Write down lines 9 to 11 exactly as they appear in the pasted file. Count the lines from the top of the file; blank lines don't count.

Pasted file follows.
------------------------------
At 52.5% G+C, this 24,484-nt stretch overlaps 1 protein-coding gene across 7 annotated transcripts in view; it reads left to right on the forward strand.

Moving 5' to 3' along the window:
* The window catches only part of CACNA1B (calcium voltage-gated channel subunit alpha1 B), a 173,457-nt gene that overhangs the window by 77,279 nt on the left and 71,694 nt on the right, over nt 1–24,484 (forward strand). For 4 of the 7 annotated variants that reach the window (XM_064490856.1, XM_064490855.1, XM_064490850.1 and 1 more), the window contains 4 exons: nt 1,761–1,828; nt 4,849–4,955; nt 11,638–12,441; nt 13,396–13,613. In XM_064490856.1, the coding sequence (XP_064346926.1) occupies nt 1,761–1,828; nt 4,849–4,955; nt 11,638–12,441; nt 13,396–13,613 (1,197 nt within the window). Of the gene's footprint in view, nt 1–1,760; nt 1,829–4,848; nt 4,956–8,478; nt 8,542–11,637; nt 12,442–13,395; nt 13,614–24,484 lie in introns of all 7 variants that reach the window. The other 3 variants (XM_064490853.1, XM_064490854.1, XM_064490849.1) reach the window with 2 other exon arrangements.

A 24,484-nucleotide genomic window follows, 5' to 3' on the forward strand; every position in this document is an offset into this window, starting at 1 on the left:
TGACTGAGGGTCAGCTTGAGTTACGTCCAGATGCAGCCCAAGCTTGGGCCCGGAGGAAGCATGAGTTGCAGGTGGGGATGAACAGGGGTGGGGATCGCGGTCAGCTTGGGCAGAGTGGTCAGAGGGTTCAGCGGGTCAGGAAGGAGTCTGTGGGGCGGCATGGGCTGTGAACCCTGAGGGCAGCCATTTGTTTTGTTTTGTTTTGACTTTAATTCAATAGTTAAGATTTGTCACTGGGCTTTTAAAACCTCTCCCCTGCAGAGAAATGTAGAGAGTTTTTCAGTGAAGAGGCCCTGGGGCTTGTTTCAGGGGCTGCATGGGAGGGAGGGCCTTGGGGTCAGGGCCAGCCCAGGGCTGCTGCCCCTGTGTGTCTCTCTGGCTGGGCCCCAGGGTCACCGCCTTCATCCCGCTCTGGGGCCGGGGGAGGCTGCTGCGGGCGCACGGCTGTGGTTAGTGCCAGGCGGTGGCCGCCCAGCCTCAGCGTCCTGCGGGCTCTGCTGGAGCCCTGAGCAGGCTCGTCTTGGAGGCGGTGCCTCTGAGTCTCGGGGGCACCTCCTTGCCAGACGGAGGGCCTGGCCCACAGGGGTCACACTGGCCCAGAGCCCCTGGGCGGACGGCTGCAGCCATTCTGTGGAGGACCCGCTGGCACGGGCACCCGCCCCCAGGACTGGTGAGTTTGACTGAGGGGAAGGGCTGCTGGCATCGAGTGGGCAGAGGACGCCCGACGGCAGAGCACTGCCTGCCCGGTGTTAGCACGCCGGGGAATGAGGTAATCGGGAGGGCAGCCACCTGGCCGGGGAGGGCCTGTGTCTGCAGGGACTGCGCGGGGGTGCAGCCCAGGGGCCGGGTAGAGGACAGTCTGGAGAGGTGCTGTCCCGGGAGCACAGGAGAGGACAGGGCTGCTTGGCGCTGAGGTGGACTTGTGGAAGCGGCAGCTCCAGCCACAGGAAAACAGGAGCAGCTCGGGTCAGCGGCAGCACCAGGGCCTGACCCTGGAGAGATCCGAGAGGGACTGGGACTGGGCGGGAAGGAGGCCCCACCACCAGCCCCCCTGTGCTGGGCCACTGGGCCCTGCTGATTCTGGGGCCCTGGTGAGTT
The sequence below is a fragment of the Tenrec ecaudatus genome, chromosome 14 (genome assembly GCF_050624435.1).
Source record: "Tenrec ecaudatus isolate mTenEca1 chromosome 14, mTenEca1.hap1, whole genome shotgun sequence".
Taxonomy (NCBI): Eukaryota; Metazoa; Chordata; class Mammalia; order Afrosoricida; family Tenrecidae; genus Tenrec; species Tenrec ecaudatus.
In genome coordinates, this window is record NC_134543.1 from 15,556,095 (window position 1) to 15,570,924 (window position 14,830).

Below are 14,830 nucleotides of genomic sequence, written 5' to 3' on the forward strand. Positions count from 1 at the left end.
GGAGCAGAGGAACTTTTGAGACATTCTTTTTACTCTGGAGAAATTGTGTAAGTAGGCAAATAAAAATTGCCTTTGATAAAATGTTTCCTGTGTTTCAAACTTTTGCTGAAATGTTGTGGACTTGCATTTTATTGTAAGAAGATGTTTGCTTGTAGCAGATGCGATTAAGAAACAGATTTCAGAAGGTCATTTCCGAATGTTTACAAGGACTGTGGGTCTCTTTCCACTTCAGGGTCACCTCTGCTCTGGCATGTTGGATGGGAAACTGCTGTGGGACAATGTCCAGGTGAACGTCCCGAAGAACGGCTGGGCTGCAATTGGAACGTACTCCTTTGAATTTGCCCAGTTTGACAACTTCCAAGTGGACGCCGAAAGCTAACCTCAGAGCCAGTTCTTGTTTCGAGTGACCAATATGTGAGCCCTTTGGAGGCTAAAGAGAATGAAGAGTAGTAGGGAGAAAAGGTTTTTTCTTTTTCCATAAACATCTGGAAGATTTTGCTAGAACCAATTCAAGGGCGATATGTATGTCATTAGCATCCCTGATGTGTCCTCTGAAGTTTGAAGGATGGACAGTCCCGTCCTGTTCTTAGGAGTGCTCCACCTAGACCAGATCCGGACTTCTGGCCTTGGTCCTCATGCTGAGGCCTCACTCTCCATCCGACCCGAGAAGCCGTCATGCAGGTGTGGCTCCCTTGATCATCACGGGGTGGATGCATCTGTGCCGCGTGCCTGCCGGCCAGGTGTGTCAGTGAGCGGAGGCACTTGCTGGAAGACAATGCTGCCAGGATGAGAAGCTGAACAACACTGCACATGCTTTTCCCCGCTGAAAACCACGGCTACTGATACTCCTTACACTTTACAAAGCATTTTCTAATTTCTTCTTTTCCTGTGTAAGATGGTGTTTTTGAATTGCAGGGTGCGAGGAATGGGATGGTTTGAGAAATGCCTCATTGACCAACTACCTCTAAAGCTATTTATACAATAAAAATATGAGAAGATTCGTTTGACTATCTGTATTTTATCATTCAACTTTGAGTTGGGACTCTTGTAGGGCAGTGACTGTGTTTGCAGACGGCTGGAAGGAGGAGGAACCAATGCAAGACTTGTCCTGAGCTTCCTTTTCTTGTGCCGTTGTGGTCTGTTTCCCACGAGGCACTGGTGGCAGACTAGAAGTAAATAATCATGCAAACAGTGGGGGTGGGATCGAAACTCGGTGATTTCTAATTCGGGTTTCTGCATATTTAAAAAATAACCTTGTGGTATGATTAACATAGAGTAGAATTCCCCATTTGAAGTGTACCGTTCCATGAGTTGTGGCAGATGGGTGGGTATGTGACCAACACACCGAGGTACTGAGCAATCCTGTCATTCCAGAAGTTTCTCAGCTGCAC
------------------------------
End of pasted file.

In genome coordinates, this window is record NC_134543.1 from 15,556,095 (window position 1) to 15,570,924 (window position 14,830).

Below are 14,830 nucleotides of genomic sequence, written 5' to 3' on the forward strand. Positions count from 1 at the left end.
GGAGCAGAGGAACTTTTGAGACATTCTTTTTACTCTGGAGAAATTGTGTAAGTAGGCAAATAAAAATTGCCTTTGATAAAATGTTTCCTGTGTTTCAAACTTTTGCTGAAATGTTGTGGACTTGCATTTTATTGTAAGAAGATGTTTGCTTGTAGCAGATGCGATTAAGAAACAGATTTCAGAAGGTCATTTCCGAATGTTTACAAGGACTGTGGGTCTCTTTCCACTTCAGGGTCACCTCTGCTCTGGCATGTTGGATGGGAAACTGCTGTGGGACAATGTCCAGGTGAACGTCCCGAAGAACGGCTGGGCTGCAATTGGAACGTACTCCTTTGAATTTGCCCAGTTTGACAACTTCCAAGTGGACGCCGAAAGCTAACCTCAGAGCCAGTTCTTGTTTCGAGTGACCAATATGTGAGCCCTTTGGAGGCTAAAGAGAATGAAGAGTAGTAGGGAGAAAAGGTTTTTTCTTTTTCCATAAACATCTGGAAGATTTTGCTAGAACCAATTCAAGGGCGATATGTATGTCATTAGCATCCCTGATGTGTCCTCTGAAGTTTGAAGGATGGACAGTCCCGTCCTGTTCTTAGGAGTGCTCCACCTAGACCAGATCCGGACTTCTGGCCTTGGTCCTCATGCTGAGGCCTCACTCTCCATCCGACCCGAGAAGCCGTCATGCAGGTGTGGCTCCCTTGATCATCACGGGGTGGATGCATCTGTGCCGCGTGCCTGCCGGCCAGGTGTGTCAGTGAGCGGAGGCACTTGCTGGAAGACAATGCTGCCAGGATGAGAAGCTGAACAACACTGCACATGCTTTTCCCCGCTGAAAACCACGGCTACTGATACTCCTTACACTTTACAAAGCATTTTCTAATTTCTTCTTTTCCTGTGTAAGATGGTGTTTTTGAATTGCAGGGTGCGAGGAATGGGATGGTTTGAGAAATGCCTCATTGACCAACTACCTCTAAAGCTATTTATACAATAAAAATATGAGAAGATTCGTTTGACTATCTGTATTTTATCATTCAACTTTGAGTTGGGACTCTTGTAGGGCAGTGACTGTGTTTGCAGACGGCTGGAAGGAGGAGGAACCAATGCAAGACTTGTCCTGAGCTTCCTTTTCTTGTGCCGTTGTGGTCTGTTTCCCACGAGGCACTGGTGGCAGACTAGAAGTAAATAATCATGCAAACAGTGGGGGTGGGATCGAAACTCGGTGATTTCTAATTCGGGTTTCTGCATATTTAAAAAATAACCTTGTGGTATGATTAACATAGAGTAGAATTCCCCATTTGAAGTGTACCGTTCCATGAGTTGTGGCAGATGGGTGGGTATGTGACCAACACACCGAGGTACTGAGCAATCCTGTCATTCCAGAAGTTTCTCAGCTGCAC